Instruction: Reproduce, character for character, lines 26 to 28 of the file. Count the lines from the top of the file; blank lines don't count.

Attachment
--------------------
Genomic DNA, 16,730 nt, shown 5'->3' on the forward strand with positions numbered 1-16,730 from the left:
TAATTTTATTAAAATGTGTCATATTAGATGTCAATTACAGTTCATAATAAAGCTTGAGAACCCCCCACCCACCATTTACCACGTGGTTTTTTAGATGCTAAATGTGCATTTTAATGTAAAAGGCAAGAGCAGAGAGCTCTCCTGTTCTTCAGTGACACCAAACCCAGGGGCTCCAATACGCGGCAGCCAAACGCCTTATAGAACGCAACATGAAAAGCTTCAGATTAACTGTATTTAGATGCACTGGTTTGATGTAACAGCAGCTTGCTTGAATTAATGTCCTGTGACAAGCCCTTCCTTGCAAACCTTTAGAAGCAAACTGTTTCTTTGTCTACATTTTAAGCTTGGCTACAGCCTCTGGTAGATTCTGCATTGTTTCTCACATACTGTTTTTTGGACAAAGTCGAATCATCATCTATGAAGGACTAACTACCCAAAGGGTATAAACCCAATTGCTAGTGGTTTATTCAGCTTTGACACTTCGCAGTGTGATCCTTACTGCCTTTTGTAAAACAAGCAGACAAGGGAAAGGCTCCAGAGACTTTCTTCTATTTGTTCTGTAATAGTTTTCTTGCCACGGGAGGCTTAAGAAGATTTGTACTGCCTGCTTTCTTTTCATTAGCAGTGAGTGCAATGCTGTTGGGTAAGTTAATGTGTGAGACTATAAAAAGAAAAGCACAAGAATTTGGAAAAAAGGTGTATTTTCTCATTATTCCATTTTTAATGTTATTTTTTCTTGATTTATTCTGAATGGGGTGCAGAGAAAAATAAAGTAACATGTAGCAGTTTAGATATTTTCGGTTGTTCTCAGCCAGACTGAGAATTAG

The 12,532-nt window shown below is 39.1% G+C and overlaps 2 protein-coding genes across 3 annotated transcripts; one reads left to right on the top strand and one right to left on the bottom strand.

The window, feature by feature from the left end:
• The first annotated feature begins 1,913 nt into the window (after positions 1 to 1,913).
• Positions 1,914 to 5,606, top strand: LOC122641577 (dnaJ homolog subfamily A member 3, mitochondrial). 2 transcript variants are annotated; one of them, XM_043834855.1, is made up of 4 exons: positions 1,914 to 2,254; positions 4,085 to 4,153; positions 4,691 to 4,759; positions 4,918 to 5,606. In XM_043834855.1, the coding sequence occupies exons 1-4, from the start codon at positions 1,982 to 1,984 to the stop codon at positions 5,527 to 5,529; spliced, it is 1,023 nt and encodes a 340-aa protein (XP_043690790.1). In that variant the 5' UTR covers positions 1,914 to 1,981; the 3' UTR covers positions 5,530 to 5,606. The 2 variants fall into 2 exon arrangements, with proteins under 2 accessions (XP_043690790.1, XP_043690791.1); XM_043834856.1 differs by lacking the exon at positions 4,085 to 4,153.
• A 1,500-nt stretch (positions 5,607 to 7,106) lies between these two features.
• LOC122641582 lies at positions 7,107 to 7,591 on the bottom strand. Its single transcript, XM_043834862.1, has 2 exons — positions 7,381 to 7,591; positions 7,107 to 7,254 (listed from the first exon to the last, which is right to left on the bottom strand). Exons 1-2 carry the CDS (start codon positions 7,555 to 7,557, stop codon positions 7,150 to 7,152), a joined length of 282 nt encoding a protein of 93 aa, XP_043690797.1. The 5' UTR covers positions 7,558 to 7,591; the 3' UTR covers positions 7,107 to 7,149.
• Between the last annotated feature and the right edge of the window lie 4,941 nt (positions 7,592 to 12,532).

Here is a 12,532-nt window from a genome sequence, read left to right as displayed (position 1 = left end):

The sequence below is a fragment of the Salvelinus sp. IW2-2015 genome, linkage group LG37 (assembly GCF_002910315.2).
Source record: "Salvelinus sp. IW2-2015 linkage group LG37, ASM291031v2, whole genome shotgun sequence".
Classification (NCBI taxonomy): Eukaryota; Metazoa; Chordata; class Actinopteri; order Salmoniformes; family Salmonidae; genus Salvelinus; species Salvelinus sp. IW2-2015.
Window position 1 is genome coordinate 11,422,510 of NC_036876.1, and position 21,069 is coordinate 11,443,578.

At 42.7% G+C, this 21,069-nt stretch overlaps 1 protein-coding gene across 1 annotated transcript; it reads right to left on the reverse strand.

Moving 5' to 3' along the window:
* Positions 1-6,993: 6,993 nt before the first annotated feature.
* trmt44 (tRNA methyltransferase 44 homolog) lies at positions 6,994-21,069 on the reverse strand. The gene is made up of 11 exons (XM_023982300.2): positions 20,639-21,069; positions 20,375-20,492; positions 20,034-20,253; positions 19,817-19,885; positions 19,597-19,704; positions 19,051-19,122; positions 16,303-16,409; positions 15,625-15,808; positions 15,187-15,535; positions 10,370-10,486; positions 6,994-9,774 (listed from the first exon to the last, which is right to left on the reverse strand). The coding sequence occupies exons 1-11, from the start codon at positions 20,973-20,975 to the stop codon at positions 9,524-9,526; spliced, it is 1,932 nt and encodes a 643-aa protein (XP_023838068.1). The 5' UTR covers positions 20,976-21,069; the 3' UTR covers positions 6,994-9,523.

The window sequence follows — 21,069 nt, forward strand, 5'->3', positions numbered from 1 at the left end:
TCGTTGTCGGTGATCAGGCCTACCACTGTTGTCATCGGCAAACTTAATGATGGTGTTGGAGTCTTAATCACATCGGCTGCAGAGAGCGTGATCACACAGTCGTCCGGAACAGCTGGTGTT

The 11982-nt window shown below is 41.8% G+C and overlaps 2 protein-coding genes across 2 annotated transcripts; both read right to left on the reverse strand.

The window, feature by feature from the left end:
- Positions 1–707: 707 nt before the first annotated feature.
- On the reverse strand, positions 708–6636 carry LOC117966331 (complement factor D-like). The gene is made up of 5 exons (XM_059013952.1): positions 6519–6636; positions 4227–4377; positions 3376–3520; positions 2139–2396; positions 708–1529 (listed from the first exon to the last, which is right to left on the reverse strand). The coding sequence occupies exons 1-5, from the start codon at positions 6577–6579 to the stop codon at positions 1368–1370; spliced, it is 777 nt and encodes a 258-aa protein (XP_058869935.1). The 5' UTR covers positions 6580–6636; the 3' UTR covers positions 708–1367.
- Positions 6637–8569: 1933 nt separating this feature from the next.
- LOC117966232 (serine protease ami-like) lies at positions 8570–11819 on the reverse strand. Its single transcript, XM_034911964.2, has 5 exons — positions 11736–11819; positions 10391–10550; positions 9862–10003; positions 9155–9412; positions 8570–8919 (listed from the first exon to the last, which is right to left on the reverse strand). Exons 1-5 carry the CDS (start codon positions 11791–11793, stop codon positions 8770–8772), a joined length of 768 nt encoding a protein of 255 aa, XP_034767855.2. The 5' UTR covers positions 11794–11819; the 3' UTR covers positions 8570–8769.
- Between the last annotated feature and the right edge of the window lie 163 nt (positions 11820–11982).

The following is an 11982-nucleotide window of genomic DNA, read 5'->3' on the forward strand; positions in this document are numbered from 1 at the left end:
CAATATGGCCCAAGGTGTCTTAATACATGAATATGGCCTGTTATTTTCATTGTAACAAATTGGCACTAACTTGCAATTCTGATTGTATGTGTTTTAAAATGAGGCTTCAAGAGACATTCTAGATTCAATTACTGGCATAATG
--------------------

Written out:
- LOC117966232 (serine protease ami-like) lies at positions 8570–11819 on the reverse strand. Its single transcript, XM_034911964.2, has 5 exons — positions 11736–11819; positions 10391–10550; positions 9862–10003; positions 9155–9412; positions 8570–8919 (listed from the first exon to the last, which is right to left on the reverse strand). Exons 1-5 carry the CDS (start codon positions 11791–11793, stop codon positions 8770–8772), a joined length of 768 nt encoding a protein of 255 aa, XP_034767855.2. The 5' UTR covers positions 11794–11819; the 3' UTR covers positions 8570–8769.
- Between the last annotated feature and the right edge of the window lie 163 nt (positions 11820–11982).

The following is an 11982-nucleotide window of genomic DNA, read 5'->3' on the forward strand; positions in this document are numbered from 1 at the left end: